Print

Print


On Wed, 14 Mar 2012 20:00:36 -0400, Alex Fink <[log in to unmask]> wrote:

>On Tue, 13 Mar 2012 20:10:16 -0400, Anthony Miles <[log in to unmask]> wrote:
>
>>The diachronic origin of the Possessive Agent:
>>Atam-0 “Adam”
>>Adam-NOM
>>Mele-0 atam-me-0
>>name-NOM Adam-POS-NOM
>>mele atam-me-0
>>name Adam-POS-NOM
>>atam-me
>>Adam-POS
>>
>>An example sentence:
>>atam-me      pitake-0        payikopume.
>>Adam-POS  animal-ABS “he sees it”
>>
>>You're right, however, that the current Siye speakers would process it as a
>>quirky use of the Possessive (the Dative-Accusative is already overburdened,
>>and if I follow Sumerian models the Instrumental cannot be used with
>>animates). I was stuck in an Indo-European mode of justification.
>
>Alright, that clears that up for me.  Thanks.
>
>I still don't get what motivated the process to happen in the first place,
>though!  What possible sort of defect does "Adam sees it" have that "Adam's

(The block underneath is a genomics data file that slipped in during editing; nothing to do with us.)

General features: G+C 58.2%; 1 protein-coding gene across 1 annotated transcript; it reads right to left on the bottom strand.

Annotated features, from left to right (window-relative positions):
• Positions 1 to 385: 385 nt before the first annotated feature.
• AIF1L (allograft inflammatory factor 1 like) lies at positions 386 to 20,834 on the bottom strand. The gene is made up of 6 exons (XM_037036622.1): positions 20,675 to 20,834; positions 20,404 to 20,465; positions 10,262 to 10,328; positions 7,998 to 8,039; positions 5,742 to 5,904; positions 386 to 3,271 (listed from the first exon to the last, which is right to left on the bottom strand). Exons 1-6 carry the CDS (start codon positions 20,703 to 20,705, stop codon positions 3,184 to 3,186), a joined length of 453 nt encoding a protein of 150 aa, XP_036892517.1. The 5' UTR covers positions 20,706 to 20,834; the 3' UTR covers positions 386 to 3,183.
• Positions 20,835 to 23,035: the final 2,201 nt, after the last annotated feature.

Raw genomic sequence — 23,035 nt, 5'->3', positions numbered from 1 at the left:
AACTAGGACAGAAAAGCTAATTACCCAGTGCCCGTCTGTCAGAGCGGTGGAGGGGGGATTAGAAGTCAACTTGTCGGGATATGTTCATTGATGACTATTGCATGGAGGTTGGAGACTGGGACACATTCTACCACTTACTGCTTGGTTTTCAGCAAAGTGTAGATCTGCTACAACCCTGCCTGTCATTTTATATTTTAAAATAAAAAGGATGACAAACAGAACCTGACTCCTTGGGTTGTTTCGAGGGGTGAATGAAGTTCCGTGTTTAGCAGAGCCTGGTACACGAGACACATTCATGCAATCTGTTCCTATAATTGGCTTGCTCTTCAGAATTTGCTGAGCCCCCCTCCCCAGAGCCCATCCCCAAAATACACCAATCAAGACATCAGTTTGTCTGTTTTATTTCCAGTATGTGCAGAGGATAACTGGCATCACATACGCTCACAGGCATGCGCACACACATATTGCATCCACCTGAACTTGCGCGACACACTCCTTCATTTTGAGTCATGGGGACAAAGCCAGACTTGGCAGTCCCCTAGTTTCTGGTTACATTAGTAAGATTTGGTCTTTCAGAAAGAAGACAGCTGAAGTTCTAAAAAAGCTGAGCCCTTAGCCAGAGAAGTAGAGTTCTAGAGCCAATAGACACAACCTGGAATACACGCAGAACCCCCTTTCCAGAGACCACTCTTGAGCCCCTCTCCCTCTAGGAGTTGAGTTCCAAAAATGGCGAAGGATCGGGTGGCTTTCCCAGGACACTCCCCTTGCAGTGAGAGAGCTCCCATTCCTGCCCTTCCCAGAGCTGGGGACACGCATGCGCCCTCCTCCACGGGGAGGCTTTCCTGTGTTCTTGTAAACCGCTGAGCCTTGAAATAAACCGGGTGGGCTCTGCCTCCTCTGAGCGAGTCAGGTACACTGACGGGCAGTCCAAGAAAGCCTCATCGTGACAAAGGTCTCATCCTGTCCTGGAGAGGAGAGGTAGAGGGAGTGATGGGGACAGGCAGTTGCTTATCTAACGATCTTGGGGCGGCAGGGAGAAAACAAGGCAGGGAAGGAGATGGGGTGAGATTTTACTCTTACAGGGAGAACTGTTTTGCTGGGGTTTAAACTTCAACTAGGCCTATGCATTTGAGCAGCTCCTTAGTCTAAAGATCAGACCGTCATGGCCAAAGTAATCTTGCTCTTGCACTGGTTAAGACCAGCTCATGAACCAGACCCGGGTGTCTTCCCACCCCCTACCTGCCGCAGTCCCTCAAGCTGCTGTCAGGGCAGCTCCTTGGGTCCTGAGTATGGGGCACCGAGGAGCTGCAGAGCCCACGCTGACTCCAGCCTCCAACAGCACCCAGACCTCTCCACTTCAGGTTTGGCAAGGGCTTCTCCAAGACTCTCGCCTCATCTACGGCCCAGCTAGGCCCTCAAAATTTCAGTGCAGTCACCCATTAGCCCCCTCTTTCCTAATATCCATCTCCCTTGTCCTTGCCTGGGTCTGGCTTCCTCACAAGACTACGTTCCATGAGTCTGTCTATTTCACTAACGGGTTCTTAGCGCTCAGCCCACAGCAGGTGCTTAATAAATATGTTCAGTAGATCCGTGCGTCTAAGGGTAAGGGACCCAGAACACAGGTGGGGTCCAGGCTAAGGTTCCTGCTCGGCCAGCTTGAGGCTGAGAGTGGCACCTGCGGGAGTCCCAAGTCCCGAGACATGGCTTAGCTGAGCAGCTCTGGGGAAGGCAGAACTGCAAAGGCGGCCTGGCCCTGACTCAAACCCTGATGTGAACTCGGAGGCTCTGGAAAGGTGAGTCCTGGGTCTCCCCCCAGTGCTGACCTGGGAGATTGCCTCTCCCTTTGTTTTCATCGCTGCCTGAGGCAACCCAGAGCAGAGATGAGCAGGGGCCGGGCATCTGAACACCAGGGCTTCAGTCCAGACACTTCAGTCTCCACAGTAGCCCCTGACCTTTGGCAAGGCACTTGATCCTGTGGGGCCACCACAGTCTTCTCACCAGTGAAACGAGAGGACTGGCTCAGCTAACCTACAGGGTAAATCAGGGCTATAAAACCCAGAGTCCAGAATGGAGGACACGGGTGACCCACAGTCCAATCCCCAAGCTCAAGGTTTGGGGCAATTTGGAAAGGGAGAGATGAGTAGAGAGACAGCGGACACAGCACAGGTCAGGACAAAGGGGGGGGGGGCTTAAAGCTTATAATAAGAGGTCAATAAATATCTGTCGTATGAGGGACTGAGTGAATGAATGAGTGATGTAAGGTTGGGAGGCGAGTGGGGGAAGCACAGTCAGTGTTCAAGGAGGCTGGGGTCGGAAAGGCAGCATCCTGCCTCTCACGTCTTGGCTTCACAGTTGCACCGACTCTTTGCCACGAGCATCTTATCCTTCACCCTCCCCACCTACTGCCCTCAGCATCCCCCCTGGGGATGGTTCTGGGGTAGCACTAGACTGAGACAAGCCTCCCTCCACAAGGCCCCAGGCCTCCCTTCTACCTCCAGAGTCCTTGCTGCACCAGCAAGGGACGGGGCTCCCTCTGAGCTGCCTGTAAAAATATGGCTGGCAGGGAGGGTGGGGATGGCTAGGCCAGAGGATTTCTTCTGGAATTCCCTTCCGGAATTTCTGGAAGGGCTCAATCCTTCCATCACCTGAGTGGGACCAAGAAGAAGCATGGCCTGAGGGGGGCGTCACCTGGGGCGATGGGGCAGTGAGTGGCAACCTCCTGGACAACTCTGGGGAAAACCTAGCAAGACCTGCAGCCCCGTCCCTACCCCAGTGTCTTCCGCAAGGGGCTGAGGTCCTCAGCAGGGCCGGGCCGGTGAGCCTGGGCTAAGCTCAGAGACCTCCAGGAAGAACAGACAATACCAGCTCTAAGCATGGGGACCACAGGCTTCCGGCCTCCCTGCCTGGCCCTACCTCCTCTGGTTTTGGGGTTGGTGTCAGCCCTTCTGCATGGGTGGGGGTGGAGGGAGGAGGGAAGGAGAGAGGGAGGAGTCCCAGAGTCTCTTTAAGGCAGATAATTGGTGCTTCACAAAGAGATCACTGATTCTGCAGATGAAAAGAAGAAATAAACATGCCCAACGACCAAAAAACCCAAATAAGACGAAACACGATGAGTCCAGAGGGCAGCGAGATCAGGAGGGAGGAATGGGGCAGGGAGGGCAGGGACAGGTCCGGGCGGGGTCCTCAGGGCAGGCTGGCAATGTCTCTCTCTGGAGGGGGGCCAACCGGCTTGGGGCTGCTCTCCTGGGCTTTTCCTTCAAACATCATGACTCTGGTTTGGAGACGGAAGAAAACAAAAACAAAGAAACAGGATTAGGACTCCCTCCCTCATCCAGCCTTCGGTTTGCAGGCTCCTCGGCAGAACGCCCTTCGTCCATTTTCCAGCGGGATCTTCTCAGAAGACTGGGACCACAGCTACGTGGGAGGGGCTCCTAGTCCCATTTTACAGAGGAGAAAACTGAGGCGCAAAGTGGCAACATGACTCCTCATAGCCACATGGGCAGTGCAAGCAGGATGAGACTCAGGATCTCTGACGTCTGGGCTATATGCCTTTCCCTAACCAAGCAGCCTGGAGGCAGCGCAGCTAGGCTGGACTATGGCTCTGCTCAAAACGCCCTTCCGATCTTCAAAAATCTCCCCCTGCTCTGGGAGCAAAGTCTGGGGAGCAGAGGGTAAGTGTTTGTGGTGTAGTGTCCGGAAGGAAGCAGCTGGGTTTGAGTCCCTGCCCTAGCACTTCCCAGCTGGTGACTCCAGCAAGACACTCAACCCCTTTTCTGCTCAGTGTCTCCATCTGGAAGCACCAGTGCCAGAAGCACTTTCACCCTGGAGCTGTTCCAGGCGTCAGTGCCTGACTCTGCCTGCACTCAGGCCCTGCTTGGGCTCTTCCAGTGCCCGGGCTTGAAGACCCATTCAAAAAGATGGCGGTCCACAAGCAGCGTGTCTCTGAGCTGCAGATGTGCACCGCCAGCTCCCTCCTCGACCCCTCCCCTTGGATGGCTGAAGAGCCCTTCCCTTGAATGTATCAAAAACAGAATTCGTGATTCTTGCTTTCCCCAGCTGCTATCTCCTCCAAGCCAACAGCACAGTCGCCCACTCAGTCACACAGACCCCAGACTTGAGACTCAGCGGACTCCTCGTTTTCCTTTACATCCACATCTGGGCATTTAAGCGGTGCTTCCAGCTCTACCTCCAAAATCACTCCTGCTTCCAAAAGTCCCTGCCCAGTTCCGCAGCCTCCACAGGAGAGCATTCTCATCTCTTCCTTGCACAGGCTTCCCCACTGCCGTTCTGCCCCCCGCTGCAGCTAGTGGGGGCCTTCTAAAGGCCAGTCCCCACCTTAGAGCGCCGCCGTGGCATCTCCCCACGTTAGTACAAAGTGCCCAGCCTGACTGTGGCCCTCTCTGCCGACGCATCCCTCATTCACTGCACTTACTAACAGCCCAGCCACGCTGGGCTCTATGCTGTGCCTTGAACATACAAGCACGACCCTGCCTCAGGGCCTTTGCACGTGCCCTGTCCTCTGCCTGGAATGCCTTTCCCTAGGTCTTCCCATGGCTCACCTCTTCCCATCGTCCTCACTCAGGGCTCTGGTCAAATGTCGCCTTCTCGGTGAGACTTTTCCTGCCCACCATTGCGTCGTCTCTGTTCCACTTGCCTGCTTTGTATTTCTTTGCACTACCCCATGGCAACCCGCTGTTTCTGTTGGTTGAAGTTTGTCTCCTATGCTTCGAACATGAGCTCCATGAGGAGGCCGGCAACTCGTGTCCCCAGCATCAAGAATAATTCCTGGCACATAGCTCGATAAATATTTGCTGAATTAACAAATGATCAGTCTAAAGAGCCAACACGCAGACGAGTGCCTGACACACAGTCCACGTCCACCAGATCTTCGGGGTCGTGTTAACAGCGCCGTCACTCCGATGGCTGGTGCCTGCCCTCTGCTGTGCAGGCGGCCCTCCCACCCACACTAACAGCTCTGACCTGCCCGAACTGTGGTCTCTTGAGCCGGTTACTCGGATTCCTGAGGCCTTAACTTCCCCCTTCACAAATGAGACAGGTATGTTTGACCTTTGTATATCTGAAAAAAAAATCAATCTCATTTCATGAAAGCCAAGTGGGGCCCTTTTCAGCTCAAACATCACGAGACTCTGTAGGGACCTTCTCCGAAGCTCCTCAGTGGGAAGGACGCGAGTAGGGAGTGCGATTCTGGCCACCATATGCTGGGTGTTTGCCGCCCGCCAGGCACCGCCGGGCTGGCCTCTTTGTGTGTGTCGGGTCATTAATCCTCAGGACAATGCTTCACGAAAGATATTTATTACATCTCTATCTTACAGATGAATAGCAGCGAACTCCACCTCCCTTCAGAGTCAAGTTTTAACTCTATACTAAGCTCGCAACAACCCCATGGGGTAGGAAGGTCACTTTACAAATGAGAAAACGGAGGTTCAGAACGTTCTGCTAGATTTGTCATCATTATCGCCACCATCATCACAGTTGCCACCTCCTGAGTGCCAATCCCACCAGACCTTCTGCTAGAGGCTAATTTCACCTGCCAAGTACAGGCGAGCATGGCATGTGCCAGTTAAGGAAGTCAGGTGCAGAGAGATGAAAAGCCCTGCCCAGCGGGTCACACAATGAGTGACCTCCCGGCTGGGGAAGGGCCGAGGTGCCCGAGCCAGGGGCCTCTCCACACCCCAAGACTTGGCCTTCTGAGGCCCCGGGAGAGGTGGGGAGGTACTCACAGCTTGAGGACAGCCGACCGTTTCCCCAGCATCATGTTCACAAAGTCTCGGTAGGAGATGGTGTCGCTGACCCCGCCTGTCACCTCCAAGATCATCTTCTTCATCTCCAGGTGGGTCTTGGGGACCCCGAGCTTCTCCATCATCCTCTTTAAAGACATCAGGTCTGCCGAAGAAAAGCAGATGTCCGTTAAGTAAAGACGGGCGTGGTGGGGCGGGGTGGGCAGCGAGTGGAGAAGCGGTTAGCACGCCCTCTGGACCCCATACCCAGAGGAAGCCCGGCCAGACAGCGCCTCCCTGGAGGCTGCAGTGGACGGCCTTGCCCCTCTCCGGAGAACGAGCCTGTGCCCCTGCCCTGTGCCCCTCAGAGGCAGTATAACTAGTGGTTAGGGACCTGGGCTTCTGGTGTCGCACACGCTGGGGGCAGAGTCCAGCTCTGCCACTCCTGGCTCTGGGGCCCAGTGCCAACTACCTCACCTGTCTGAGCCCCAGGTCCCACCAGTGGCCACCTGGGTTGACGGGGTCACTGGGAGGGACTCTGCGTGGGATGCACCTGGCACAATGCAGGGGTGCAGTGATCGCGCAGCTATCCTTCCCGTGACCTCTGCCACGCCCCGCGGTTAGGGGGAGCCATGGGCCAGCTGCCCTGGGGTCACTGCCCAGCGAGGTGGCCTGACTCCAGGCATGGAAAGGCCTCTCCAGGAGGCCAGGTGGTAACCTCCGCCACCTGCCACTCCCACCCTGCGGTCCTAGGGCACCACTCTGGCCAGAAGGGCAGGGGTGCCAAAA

>name sees it" remedies?

I noticed that the sentence
atam pitake yikome (the verb construction at the time)
could mean
"Adam sees the animal" (atam is nominative)
(Adam is a possible name for baptized Siye speakers). Since Siye speakers
tend to use names like Tupi "Bird" and Uku "Fish/Nothing", this seemed to be
a problem. Possibly it is not. I originally incorporated a topic marker in
Siye, but then deleted it when I learned that the sort of SOV language I
want Siye to be does not use topic markers, but word order instead. So
atam pitake yikome
means
"Adam sees the animal"
and 
pitake atam yikome
means
"Animal sees the humanoid"

What I could do is change the direct object in the Absolutive case. If I use
the Accusative-Dative case -a, I get:
atam pitakeha payikome
"Adam/the humanoid sees (someone named) Animal." 
Would the following using the Directive case -tu be better? The verb is
still unambiguously transitive
atam pitaketu payikome
"Adam/the humanoid sees (towards) the animal."
Even with this structure, however, "atam" could be a n
>
>Alex